Economies of scale in a nation of over one billion with a bouyant manufacturing sector means ‘cheap’ but quality products can be produced. On the other hand, in a nation of over 300 million with a declining manufacturing sector, it’s impossible to produce cheap or quality products, because profits must be maintained at all costs.
      Decades of zero investments and maximal profits are now coming home to roost – throughout the West.

      • Andrew
        May 29, 2024 at 21:02

        I did not mean to imply that anything cheap or that comes from China is no good. I was pointing out the idea of Planned Obsolescence is profitable because people spend more by having to constantly replace inferior products, rather than creating products of quality that will last longer. For example, the Instant Pot.

  9. debi
    May 27, 2024 at 20:30

    Sure its easy to blame those greedy US companies – and greedy they surely are – for building their factories in China. But this only sped up China’s inevitable rise, that’s all.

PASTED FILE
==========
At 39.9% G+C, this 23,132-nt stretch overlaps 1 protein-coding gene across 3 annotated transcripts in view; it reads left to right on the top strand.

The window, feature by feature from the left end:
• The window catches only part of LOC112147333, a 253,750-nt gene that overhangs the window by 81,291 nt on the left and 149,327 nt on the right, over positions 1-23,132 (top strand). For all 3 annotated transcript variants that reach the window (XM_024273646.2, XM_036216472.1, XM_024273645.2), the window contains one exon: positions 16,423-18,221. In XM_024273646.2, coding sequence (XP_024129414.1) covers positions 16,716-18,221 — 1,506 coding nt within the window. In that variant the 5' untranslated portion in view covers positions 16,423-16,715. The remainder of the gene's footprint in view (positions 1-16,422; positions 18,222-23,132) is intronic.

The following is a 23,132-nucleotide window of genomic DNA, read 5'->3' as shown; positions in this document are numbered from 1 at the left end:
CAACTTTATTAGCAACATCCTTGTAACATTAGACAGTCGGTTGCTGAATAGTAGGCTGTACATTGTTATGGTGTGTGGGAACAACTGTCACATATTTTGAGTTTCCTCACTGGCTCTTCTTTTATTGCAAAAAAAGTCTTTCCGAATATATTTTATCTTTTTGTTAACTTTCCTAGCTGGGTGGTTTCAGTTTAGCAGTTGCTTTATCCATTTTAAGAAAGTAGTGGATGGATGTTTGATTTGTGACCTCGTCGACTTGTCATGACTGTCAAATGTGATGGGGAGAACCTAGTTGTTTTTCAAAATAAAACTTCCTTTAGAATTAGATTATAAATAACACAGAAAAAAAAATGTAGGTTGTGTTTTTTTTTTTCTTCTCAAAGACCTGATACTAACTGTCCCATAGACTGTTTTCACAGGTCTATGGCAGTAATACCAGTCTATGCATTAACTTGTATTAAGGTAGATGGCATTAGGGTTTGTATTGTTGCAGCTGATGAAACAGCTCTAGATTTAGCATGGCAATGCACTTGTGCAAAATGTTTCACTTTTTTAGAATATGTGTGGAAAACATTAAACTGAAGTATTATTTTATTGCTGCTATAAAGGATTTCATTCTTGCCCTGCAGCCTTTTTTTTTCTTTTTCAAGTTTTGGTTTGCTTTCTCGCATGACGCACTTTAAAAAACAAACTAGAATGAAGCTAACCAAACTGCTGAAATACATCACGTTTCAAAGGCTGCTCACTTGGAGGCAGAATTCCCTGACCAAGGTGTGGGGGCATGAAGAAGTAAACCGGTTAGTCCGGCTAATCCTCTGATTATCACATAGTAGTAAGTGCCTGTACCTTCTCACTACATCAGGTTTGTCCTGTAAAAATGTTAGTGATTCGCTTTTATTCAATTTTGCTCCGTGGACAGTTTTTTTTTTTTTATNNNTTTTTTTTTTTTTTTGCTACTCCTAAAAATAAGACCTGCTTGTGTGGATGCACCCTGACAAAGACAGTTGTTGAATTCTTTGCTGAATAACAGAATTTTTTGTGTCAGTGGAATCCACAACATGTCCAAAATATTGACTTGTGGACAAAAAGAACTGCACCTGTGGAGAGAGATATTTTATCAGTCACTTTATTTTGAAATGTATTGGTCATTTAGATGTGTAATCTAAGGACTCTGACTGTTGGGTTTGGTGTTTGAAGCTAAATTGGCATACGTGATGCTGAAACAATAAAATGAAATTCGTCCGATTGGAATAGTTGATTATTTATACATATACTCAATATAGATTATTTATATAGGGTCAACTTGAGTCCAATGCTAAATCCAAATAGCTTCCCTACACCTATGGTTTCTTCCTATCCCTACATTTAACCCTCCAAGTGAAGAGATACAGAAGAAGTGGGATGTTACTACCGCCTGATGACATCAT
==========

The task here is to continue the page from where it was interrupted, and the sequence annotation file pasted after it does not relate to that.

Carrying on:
As you mentioned, the progress was slower in post-war Japan. In that case the US did not move their companies to Japan.
    Japanese home grown Toyotas and Sonys were better than what the US produced and Americans bought them. Japan was duly punished with all kinds of trade restrictions.

    Your average American will surely buy the $3 hammer and use the other $11 to buy some food.

  10. May 27, 2024 at 16:02

    Thank You Patrick

  11. May 27, 2024 at 13:44

    Isn’t there another option regarding our relations with China?

    Why can’t we just accept the fact that we screwed ourselves in the 90s with NAFTA, the Walmart Effect, and Neoliberalism as a whole? Admit our derelictions and that we spent way too much resources on perpetual wars.

    Tell the American people that we screwed up and need to right the ship because it’s heading toward an iceberg. If we just rearrange the deck chairs, nothing will change course so POW right into the water we go.

    If the leaders admit they chose the wrong path by following Friedman and his Chicago Economic boys, we can make some long-term changes and shift the focus from quarterly profit projections to long range planning for the country. Hey. we could even ask Xi Jinping how their centralized planning mechanism works.